When you think about what data analysts and data scientists do on a day-to-day basis, you might have a general understanding of types of conclusions they make, but how do they arrive at those conclusions? The statistical programming language R is widely used in data science; understanding the basics of how it works can help you manipulate and visualize data in a quick, flexible manner, and it may improve your communication with data scientists on your team.

In this course, you will explore the basics of statistical programming and develop R skills. As you hone your ability to use commands in R, you will combine those basic skills to complete more complex tasks, such as data manipulation and visualization. Finally, you will examine how to repeat tasks in R, which makes it easier to manipulate large data sets. This course involves many hands-on coding exercises to help you gain confidence in your newfound programming skills.

System requirements: This course contains a virtual programming environment that does not support the use of Safari, Edge, tablets, or mobile devices. Please use Chrome, Firefox, or Internet Explorer on a computer for this course.

The real world is extremely complex, and revealing the patterns that underlie these complexities can be challenging. However, unlocking the power of a data set can provide you with remarkable insights and help guide decision-making. This course will prepare you to use summarization and visualization techniques to reveal patterns in real-world data, using examples from a variety of disciplines, including business and medicine.

In this course, Professor Basu will guide you as you begin to understand key data collection principles and how to make conclusions from data. Choosing which analyses to use depends on your question, so you will use a framework to help you choose which methods to use with your data. Then, you will use R to perform exploratory data analyses, which will allow you to identify key patterns and trends in a ready-to-analyze data set. You will also learn the importance of quantifying the uncertainty associated with your results, and how to measure variability in your data. This course involves many hands-on coding exercises in R to help you gain confidence in your programming skills.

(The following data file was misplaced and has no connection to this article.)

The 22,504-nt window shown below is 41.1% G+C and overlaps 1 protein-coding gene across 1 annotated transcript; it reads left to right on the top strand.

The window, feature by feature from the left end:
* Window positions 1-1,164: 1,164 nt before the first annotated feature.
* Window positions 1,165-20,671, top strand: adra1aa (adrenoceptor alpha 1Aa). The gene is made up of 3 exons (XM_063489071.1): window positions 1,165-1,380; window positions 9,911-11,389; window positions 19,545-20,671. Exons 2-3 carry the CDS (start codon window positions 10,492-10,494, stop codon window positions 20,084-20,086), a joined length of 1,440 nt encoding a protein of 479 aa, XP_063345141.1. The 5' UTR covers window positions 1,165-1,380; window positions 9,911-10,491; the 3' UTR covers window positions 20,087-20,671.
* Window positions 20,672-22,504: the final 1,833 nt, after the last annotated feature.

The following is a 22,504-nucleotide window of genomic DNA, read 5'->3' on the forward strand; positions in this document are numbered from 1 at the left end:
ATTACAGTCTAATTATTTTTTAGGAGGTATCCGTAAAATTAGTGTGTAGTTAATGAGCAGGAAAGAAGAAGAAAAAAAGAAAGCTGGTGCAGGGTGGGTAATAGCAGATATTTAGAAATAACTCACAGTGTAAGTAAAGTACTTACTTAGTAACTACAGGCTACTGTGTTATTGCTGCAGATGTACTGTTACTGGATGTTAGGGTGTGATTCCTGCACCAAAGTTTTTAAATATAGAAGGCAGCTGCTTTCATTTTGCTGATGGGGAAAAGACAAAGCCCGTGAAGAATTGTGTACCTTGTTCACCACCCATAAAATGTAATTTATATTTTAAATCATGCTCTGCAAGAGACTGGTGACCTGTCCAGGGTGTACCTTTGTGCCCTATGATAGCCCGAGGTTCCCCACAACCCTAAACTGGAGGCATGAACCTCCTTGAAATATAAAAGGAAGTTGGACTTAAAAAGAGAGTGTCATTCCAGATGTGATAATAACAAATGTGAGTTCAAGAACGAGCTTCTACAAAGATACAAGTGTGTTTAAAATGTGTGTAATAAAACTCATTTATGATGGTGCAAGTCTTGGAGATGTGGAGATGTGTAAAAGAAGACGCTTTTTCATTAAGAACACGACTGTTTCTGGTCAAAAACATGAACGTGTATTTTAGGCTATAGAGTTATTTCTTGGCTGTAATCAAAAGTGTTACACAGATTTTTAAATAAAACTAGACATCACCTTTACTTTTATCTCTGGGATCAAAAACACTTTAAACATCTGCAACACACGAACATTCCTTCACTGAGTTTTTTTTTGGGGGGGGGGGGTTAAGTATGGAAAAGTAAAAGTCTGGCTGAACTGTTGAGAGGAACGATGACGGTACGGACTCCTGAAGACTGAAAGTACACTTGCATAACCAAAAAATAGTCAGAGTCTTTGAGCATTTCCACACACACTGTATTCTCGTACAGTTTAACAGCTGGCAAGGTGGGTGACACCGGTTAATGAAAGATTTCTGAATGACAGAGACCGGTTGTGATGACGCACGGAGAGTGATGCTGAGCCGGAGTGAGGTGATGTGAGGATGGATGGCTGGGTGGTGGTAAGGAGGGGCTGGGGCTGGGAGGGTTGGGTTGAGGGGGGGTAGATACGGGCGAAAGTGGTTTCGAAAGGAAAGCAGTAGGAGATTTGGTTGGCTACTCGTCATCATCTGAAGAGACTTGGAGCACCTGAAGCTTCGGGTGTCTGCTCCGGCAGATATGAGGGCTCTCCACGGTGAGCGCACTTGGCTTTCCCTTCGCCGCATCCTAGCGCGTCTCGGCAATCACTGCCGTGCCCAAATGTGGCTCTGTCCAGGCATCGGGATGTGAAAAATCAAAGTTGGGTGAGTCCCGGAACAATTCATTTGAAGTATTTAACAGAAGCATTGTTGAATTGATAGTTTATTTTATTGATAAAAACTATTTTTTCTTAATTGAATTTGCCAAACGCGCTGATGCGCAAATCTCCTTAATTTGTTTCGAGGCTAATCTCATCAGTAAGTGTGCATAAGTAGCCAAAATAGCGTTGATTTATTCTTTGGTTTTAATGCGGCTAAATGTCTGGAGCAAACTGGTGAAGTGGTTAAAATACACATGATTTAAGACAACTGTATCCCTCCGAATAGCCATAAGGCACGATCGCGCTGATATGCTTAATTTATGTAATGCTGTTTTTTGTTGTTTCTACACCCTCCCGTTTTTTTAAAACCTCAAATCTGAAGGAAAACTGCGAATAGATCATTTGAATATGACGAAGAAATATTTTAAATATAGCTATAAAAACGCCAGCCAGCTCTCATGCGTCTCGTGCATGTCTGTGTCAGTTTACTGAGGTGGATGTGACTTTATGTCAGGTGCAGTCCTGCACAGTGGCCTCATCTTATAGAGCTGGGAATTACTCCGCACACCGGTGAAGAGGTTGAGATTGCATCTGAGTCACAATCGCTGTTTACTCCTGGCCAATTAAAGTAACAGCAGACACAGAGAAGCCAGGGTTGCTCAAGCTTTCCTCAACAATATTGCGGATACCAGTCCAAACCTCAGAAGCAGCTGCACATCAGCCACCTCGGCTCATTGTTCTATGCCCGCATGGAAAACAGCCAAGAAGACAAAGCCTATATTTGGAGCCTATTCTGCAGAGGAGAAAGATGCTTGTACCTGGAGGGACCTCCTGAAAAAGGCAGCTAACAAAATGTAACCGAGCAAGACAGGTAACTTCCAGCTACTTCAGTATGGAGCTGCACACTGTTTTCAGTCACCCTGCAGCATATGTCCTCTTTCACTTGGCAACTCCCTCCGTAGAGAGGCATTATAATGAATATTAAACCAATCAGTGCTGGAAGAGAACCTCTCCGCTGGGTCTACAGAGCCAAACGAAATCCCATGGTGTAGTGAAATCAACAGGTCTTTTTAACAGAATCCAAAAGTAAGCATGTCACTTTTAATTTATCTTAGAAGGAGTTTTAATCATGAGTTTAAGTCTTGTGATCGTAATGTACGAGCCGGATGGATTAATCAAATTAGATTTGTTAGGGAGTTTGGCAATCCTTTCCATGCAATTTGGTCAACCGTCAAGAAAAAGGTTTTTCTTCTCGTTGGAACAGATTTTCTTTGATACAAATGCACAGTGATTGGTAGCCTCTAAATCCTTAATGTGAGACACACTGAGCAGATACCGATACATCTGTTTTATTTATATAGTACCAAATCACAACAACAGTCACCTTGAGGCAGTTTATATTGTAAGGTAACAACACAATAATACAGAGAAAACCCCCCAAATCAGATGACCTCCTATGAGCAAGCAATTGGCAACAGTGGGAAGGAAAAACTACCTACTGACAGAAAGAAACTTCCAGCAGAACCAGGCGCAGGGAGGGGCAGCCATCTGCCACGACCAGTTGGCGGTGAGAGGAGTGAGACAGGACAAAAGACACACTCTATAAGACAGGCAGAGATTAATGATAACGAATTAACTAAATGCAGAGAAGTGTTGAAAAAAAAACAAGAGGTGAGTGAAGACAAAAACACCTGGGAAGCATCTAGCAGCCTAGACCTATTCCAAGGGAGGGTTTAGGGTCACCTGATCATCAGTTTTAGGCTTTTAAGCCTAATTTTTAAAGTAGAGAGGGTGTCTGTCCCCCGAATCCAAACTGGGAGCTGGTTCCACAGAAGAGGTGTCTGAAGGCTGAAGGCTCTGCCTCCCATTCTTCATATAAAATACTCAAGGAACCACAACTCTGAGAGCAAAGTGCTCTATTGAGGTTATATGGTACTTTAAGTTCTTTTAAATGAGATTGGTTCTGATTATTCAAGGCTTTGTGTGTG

System requirements: This course contains a virtual programming environment that does not support the use of Safari, Edge, tablets, or mobile devices. Please use Chrome, Firefox, or Internet Explorer on a computer for this course.

“Exploring Data Sets With R” must be completed prior to starting this course.

Data scientists make decisions by inferring the characteristics of a large population based on the characteristics of samples from that population. Basing a decision on samples is necessary since it would not be possible to measure every individual or unit in a population. However, it also means that data scientists need to consider the potential variability among samples before using those samples to make conclusions about the population. The variability across samples leads to uncertainty in decision-making, and understanding and quantifying that uncertainty is a key aspect of data science.

Throughout this course, Professor Basu will guide you through the nuances of understanding and quantifying the uncertainty around your results, and through making decisions in the face of that uncertainty. In data science, simulations offer a powerful framework with which to understand the uncertainty around your data, so you will learn to perform simulations in R and use a simulation-based framework to quantify uncertainty when studying the relationship between categorical variables. You will also use resampling techniques to understand numerical variables and compare their summary statistics across different levels of a categorical variable. Often, data scientists search for relationships between numerical variables and use one numerical variable to predict another numerical variable, and you will do this by building a prediction rule with linear regression while keeping the uncertainty of your results in mind. Finally, you will use the errors from linear regression to compare prediction rules and determine which prediction rules fit your data best. This course involves many hands-on coding exercises in R which will help you gain confidence in your programming skills.

System requirements: This course contains a virtual programming environment that does not support the use of Safari, Edge, tablets, or mobile devices. Please use Chrome, Firefox, or Internet Explorer on a computer for this course.

“Exploring Data Sets With R” and “Summarizing and Visualizing Data” must be completed prior to starting this course.

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